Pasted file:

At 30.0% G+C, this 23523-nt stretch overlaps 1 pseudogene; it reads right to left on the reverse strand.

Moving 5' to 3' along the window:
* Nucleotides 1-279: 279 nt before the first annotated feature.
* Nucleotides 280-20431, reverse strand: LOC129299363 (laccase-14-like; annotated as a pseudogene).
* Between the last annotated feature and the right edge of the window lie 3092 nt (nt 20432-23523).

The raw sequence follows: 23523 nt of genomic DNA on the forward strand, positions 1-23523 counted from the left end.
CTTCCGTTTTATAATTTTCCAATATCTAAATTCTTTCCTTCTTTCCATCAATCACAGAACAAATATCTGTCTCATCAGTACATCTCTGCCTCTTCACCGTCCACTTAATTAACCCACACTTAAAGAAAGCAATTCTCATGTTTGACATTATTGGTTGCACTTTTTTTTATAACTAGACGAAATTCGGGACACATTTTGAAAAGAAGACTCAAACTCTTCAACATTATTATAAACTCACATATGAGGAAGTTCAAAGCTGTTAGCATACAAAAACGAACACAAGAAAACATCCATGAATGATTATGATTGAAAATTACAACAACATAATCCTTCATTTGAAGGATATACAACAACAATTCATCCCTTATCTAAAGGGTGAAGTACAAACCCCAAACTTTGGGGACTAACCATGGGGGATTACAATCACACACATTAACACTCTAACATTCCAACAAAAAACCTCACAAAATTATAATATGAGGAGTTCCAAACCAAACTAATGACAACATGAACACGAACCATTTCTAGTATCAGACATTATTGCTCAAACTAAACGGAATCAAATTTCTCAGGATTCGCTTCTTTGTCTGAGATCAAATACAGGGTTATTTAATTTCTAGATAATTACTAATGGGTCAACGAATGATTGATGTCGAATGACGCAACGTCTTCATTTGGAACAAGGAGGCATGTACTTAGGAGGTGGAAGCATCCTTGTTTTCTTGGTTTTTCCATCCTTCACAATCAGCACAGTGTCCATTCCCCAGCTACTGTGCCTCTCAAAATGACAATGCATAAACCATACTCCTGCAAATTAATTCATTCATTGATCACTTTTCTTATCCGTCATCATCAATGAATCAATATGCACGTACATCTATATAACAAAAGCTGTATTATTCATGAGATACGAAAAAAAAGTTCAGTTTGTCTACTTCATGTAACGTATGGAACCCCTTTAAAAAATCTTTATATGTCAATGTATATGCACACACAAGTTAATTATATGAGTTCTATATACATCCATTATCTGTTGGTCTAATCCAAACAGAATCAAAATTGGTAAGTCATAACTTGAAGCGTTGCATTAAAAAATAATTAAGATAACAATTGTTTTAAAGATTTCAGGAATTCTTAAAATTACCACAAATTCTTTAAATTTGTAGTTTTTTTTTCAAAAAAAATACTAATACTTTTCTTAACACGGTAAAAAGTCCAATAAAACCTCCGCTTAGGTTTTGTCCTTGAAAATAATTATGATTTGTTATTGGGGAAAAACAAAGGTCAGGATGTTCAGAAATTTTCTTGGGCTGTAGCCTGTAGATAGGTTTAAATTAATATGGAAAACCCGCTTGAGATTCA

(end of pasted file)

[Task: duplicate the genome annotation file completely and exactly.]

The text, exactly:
At 30.0% G+C, this 23523-nt stretch overlaps 1 pseudogene; it reads right to left on the reverse strand.

Moving 5' to 3' along the window:
* Nucleotides 1-279: 279 nt before the first annotated feature.
* Nucleotides 280-20431, reverse strand: LOC129299363 (laccase-14-like; annotated as a pseudogene).
* Between the last annotated feature and the right edge of the window lie 3092 nt (nt 20432-23523).

The raw sequence follows: 23523 nt of genomic DNA on the forward strand, positions 1-23523 counted from the left end.
CTTCCGTTTTATAATTTTCCAATATCTAAATTCTTTCCTTCTTTCCATCAATCACAGAACAAATATCTGTCTCATCAGTACATCTCTGCCTCTTCACCGTCCACTTAATTAACCCACACTTAAAGAAAGCAATTCTCATGTTTGACATTATTGGTTGCACTTTTTTTTATAACTAGACGAAATTCGGGACACATTTTGAAAAGAAGACTCAAACTCTTCAACATTATTATAAACTCACATATGAGGAAGTTCAAAGCTGTTAGCATACAAAAACGAACACAAGAAAACATCCATGAATGATTATGATTGAAAATTACAACAACATAATCCTTCATTTGAAGGATATACAACAACAATTCATCCCTTATCTAAAGGGTGAAGTACAAACCCCAAACTTTGGGGACTAACCATGGGGGATTACAATCACACACATTAACACTCTAACATTCCAACAAAAAACCTCACAAAATTATAATATGAGGAGTTCCAAACCAAACTAATGACAACATGAACACGAACCATTTCTAGTATCAGACATTATTGCTCAAACTAAACGGAATCAAATTTCTCAGGATTCGCTTCTTTGTCTGAGATCAAATACAGGGTTATTTAATTTCTAGATAATTACTAATGGGTCAACGAATGATTGATGTCGAATGACGCAACGTCTTCATTTGGAACAAGGAGGCATGTACTTAGGAGGTGGAAGCATCCTTGTTTTCTTGGTTTTTCCATCCTTCACAATCAGCACAGTGTCCATTCCCCAGCTACTGTGCCTCTCAAAATGACAATGCATAAACCATACTCCTGCAAATTAATTCATTCATTGATCACTTTTCTTATCCGTCATCATCAATGAATCAATATGCACGTACATCTATATAACAAAAGCTGTATTATTCATGAGATACGAAAAAAAAGTTCAGTTTGTCTACTTCATGTAACGTATGGAACCCCTTTAAAAAATCTTTATATGTCAATGTATATGCACACACAAGTTAATTATATGAGTTCTATATACATCCATTATCTGTTGGTCTAATCCAAACAGAATCAAAATTGGTAAGTCATAACTTGAAGCGTTGCATTAAAAAATAATTAAGATAACAATTGTTTTAAAGATTTCAGGAATTCTTAAAATTACCACAAATTCTTTAAATTTGTAGTTTTTTTTTCAAAAAAAATACTAATACTTTTCTTAACACGGTAAAAAGTCCAATAAAACCTCCGCTTAGGTTTTGTCCTTGAAAATAATTATGATTTGTTATTGGGGAAAAACAAAGGTCAGGATGTTCAGAAATTTTCTTGGGCTGTAGCCTGTAGATAGGTTTAAATTAATATGGAAAACCCGCTTGAGATTCA